Wednesday 28 August 2013

James Hird and the future of procedural fairness by private bodies

Though footy may rule Melbourne, the AFL is not part of government.*  So why did James Hird allege that the AFL should have accorded him procedural fairness – an administrative law doctrine – in determining whether he breached the AFL Rules?

Procedural fairness (also known as natural justice) forms part of administrative law, being the body of law that describes how governments must behave.  It is one of the grounds for which an aggrieved party can ask the Supreme Court to review a government decision.  There is a common law presumption that procedural fairness applies to decisions made under statute that affect rights and interests.  But procedural fairness can also apply to private bodies that make decisions affecting rights and interests, such as disciplinary decisions, where such decisions are of a ‘public’ character.

Government lawyers regularly contract with such bodies or provide them with policy guidance, so we thought we'd recap the various ways in which private bodies can be required to accord procedural fairness in their decision making.

The precise steps a private body must take to fulfill its procedural fairness obligations depend, of course, on the relevant facts and circumstances, a topic beyond the scope of this post. Give one of our lawyers a call if you need specific advice on what is required for a particular decision.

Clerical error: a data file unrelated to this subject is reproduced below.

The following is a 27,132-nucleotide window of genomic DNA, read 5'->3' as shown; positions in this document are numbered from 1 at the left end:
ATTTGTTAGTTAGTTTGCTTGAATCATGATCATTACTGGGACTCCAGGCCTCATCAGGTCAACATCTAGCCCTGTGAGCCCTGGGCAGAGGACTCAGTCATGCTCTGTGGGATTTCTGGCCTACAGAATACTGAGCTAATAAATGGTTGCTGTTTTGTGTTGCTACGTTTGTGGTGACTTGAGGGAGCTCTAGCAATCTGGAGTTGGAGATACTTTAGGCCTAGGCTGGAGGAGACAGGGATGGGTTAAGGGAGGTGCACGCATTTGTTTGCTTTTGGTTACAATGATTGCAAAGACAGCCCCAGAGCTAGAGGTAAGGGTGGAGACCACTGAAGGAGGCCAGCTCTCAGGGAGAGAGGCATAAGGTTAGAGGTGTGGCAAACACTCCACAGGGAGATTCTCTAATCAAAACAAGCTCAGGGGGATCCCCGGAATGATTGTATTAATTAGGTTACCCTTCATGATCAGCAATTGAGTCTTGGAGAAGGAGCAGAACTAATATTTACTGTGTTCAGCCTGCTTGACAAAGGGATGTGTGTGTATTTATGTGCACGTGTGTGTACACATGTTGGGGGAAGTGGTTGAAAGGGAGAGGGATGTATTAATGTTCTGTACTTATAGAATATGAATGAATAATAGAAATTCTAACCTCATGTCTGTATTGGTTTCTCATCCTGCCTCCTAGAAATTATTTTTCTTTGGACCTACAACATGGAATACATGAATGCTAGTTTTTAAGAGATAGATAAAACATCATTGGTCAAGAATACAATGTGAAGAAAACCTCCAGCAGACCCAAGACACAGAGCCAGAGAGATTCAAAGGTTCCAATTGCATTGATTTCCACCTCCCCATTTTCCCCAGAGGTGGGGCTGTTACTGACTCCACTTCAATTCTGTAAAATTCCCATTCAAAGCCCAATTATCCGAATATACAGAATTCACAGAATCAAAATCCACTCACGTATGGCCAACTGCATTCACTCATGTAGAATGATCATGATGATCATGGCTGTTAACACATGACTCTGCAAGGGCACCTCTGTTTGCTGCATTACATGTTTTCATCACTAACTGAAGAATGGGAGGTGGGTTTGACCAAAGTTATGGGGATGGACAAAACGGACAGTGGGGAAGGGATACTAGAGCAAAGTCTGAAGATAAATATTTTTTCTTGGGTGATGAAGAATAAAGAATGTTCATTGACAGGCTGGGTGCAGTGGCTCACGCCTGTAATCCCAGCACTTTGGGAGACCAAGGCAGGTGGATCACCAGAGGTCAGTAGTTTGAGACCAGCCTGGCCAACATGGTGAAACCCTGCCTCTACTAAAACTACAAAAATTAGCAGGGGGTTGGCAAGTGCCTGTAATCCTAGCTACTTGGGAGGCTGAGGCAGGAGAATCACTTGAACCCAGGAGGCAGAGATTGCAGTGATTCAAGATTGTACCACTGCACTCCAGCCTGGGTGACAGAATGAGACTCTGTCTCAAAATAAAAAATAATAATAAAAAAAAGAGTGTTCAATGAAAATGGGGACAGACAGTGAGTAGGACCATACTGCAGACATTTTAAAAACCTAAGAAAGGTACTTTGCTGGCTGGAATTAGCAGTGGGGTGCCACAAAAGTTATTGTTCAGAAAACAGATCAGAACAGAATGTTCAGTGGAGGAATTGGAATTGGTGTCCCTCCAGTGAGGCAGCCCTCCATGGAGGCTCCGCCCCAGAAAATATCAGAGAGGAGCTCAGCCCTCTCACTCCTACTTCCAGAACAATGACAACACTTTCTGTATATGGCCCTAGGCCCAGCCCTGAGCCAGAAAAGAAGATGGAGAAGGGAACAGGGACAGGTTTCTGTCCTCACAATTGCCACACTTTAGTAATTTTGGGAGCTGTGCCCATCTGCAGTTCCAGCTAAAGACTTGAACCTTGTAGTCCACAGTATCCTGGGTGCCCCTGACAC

Decisions of clubs and societies

The Court may step in to protect due process in decisions made under the rules of trade unions, political parties, racing stewards, sporting associations and professional bodies where financial interests or reputation are at stake, even where the decision-maker is not given powers under statute.  However, this is usually not a judicial review action, but an action for breach of contract, or for unreasonable restraint of trade.

The requirements of procedural fairness can differ for these non-statutory bodies. It depends on their rules and may depend on the decision at hand.  Where a Court determines that procedural fairness would apply to a decision of a club or society, the minimum procedural fairness obligation would include that:
  • A person accused should know the nature of any accusation made against him or her;
  • The person should be given an opportunity to state his or her case;
  • The tribunal should act in good faith.
  • The person must have a proper hearing, with access to all evidence against him or her.

When parliament has created a separate requirement that the body must provide procedural fairness